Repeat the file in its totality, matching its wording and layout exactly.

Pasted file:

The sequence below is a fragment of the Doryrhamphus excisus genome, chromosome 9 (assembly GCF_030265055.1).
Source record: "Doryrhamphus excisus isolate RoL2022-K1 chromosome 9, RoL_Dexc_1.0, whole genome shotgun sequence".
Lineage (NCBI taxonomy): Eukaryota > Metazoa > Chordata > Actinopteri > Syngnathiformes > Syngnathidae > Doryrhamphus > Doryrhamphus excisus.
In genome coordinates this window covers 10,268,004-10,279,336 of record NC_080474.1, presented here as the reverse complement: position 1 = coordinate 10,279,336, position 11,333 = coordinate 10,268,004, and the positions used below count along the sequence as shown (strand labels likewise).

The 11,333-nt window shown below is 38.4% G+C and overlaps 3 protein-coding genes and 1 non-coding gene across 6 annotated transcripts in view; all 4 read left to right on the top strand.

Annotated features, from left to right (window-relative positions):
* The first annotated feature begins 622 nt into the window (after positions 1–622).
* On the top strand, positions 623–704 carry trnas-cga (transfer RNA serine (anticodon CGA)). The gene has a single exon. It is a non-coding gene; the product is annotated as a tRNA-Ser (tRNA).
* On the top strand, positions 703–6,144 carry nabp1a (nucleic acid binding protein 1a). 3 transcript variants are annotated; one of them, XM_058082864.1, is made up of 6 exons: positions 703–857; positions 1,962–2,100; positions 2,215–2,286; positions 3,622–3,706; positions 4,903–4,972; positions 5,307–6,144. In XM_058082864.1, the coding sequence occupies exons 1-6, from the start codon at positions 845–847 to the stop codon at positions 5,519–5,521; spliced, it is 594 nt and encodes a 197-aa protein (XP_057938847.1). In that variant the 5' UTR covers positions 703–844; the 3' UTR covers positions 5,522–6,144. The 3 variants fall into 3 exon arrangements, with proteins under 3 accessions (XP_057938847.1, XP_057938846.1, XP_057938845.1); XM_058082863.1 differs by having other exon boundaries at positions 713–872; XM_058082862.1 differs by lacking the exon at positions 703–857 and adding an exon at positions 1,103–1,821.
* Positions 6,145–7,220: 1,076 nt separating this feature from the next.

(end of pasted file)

The sequence below is a fragment of the Doryrhamphus excisus genome, chromosome 9 (assembly GCF_030265055.1).
Source record: "Doryrhamphus excisus isolate RoL2022-K1 chromosome 9, RoL_Dexc_1.0, whole genome shotgun sequence".
Lineage (NCBI taxonomy): Eukaryota > Metazoa > Chordata > Actinopteri > Syngnathiformes > Syngnathidae > Doryrhamphus > Doryrhamphus excisus.
In genome coordinates this window covers 10,268,004-10,279,336 of record NC_080474.1, presented here as the reverse complement: position 1 = coordinate 10,279,336, position 11,333 = coordinate 10,268,004, and the positions used below count along the sequence as shown (strand labels likewise).

The 11,333-nt window shown below is 38.4% G+C and overlaps 3 protein-coding genes and 1 non-coding gene across 6 annotated transcripts in view; all 4 read left to right on the top strand.

Annotated features, from left to right (window-relative positions):
* The first annotated feature begins 622 nt into the window (after positions 1–622).
* On the top strand, positions 623–704 carry trnas-cga (transfer RNA serine (anticodon CGA)). The gene has a single exon. It is a non-coding gene; the product is annotated as a tRNA-Ser (tRNA).
* On the top strand, positions 703–6,144 carry nabp1a (nucleic acid binding protein 1a). 3 transcript variants are annotated; one of them, XM_058082864.1, is made up of 6 exons: positions 703–857; positions 1,962–2,100; positions 2,215–2,286; positions 3,622–3,706; positions 4,903–4,972; positions 5,307–6,144. In XM_058082864.1, the coding sequence occupies exons 1-6, from the start codon at positions 845–847 to the stop codon at positions 5,519–5,521; spliced, it is 594 nt and encodes a 197-aa protein (XP_057938847.1). In that variant the 5' UTR covers positions 703–844; the 3' UTR covers positions 5,522–6,144. The 3 variants fall into 3 exon arrangements, with proteins under 3 accessions (XP_057938847.1, XP_057938846.1, XP_057938845.1); XM_058082863.1 differs by having other exon boundaries at positions 713–872; XM_058082862.1 differs by lacking the exon at positions 703–857 and adding an exon at positions 1,103–1,821.
* Positions 6,145–7,220: 1,076 nt separating this feature from the next.